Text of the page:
Ubisoft is wondering why it hasn’t been bought yet

In context: In the past six months, half a dozen game studios, including Activision Blizzard, Bungie, and Bethesda have been acquired for billions. Everyone is wondering which studio will be next, including Ubisoft and its shareholders. This week the company published its quarterly report with some wording that made it read more like a sales brochure, prompting questions about the company’s intentions.

Ubisoft published its quarterly report on Thursday and its executives held an earnings call with analysts and shareholders afterward. Subtitles in the 10-page report like “Ubisoft’s assets have never been so strong at a time when the value of assets has never been so high” and “The richest pipeline of games in Ubisoft’s history” made it read like a sales brochure, prompting questions about the company’s intentions.

“In a consolidating industry I guess I’m wondering why you guys haven’t had an offer given the embedded value of your IP,” analyst Matthew Walker asked. “Is that because in order to be acquired you have to signal that you want to be acquired and that you haven’t done that?”

“We will not speculate on why people would not have made any offer,” Ubisoft CFO Frederick Duguet began. “What is interesting –” And here he was interrupted by CEO Yves Guillemot, who said, “If any offer were made, actually.”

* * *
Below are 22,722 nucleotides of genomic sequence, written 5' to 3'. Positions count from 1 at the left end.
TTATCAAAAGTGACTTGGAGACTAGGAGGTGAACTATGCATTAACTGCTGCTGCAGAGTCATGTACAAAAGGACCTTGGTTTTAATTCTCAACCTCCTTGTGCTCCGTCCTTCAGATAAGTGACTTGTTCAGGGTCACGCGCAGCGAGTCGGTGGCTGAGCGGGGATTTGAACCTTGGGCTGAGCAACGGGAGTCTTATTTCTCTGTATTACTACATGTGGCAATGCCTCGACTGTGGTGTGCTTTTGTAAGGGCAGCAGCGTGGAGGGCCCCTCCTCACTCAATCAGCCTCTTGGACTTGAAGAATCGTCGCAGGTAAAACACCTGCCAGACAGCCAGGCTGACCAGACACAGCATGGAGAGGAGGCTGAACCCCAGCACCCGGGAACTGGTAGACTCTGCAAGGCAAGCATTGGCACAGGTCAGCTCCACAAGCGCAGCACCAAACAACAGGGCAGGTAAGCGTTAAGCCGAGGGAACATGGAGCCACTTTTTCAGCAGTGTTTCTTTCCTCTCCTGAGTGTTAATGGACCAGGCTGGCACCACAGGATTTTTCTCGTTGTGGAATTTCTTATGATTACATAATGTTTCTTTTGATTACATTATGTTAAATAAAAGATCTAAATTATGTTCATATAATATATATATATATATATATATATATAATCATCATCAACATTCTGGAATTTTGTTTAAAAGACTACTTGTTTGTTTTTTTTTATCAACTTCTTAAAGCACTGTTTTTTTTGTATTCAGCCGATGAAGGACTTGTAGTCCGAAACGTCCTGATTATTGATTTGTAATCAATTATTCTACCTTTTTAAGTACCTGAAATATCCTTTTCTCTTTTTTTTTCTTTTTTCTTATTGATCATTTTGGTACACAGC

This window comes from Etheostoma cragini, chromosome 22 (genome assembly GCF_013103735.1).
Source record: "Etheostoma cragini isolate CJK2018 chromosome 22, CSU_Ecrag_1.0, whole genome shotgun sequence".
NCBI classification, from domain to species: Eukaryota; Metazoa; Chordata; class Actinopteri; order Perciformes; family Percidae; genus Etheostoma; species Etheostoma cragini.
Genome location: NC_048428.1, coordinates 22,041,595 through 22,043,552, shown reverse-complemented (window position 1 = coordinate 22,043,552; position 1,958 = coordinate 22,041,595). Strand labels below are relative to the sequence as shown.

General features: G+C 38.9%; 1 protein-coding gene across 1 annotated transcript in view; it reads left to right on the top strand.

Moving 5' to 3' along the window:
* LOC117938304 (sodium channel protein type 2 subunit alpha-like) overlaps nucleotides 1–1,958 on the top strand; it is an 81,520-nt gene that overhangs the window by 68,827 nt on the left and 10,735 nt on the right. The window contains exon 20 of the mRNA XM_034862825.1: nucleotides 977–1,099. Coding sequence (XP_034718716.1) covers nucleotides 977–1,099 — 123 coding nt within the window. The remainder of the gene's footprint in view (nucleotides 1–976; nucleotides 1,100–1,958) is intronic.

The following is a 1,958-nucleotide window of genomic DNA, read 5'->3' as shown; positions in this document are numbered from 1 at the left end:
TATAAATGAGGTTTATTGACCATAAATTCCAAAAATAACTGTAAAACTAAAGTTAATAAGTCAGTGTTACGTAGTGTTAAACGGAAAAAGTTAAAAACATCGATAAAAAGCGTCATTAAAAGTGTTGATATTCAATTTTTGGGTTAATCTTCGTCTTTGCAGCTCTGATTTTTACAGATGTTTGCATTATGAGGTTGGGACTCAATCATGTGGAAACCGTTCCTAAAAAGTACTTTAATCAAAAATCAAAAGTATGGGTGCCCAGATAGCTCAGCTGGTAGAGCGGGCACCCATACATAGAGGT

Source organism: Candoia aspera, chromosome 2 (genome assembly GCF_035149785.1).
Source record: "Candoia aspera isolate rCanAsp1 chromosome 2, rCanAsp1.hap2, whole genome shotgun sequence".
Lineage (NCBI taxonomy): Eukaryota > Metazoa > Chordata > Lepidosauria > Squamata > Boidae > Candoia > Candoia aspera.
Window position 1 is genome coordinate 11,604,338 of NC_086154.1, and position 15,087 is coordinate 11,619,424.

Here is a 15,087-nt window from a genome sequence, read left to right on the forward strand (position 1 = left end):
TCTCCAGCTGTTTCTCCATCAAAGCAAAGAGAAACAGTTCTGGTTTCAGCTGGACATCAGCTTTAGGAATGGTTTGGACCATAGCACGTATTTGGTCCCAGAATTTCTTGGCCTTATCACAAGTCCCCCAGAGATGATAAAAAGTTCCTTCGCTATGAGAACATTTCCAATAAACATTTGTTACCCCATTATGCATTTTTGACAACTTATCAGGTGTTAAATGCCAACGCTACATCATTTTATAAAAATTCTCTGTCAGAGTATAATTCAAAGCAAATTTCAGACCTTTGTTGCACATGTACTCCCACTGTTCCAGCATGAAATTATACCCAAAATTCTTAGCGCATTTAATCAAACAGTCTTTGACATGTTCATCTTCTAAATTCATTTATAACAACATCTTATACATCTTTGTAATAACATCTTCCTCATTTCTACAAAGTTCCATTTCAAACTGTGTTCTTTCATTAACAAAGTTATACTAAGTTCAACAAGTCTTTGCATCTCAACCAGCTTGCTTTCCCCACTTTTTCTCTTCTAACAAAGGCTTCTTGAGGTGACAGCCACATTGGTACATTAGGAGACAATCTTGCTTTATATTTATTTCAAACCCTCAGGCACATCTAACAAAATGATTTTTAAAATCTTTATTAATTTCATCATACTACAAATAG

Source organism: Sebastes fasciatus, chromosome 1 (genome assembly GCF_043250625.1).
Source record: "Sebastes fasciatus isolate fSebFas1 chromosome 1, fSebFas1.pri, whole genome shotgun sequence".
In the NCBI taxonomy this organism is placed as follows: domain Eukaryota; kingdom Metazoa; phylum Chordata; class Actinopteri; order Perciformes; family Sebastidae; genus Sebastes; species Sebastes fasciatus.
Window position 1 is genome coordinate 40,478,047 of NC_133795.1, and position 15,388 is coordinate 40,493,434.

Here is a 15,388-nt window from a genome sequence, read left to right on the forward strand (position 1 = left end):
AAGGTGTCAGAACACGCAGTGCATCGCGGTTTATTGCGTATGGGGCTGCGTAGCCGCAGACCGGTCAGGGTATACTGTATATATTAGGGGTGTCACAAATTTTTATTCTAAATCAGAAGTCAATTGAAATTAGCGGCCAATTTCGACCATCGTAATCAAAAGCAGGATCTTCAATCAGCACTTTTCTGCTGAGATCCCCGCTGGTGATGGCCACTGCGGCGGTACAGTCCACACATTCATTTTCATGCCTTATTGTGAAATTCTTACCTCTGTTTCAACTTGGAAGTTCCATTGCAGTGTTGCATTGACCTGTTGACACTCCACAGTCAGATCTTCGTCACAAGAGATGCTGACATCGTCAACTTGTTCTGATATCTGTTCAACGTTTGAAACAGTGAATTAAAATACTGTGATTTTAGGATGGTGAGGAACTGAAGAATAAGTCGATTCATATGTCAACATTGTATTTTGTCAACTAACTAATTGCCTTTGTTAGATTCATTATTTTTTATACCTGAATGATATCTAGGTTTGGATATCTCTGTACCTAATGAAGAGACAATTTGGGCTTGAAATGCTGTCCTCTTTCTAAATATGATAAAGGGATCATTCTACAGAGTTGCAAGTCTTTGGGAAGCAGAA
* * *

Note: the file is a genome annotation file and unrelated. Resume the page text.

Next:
“We won’t speculate anymore on any potential interest in buying Ubisoft.”

“– Absolutely, so I can’t comment on that any further,” Duguet continued. “What we can say is that as we mention we have high-value assets, we have the scale to remain independent and create very meaningful value in the future because we have scale in terms of workforce, as well as engineering, technology, IPs, and strongly engaged communities.”

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In some ways, Ubisoft is a poison chalice. Its stock fell continuously throughout 2021 and is worth half of what it was a year ago. It’s also plagued by accusations of severe misconduct that the leadership has rebuffed.

But because it’s priced so low, Ubisoft might also be a bargain.

Assassin’s Creed Valhalla just became the first AC game to generate over $1 billion in revenue and both Rainbow Six Extraction and Far Cry 6 have been well received.

If it were to be sold, Microsoft would be the most likely buyer. Since the two struck a deal to bring Ubisoft+ to Xbox Game Pass, speculation about a sale has run rampant. Another potential buyer could be Tencent, which currently holds a 5% stake in the company.

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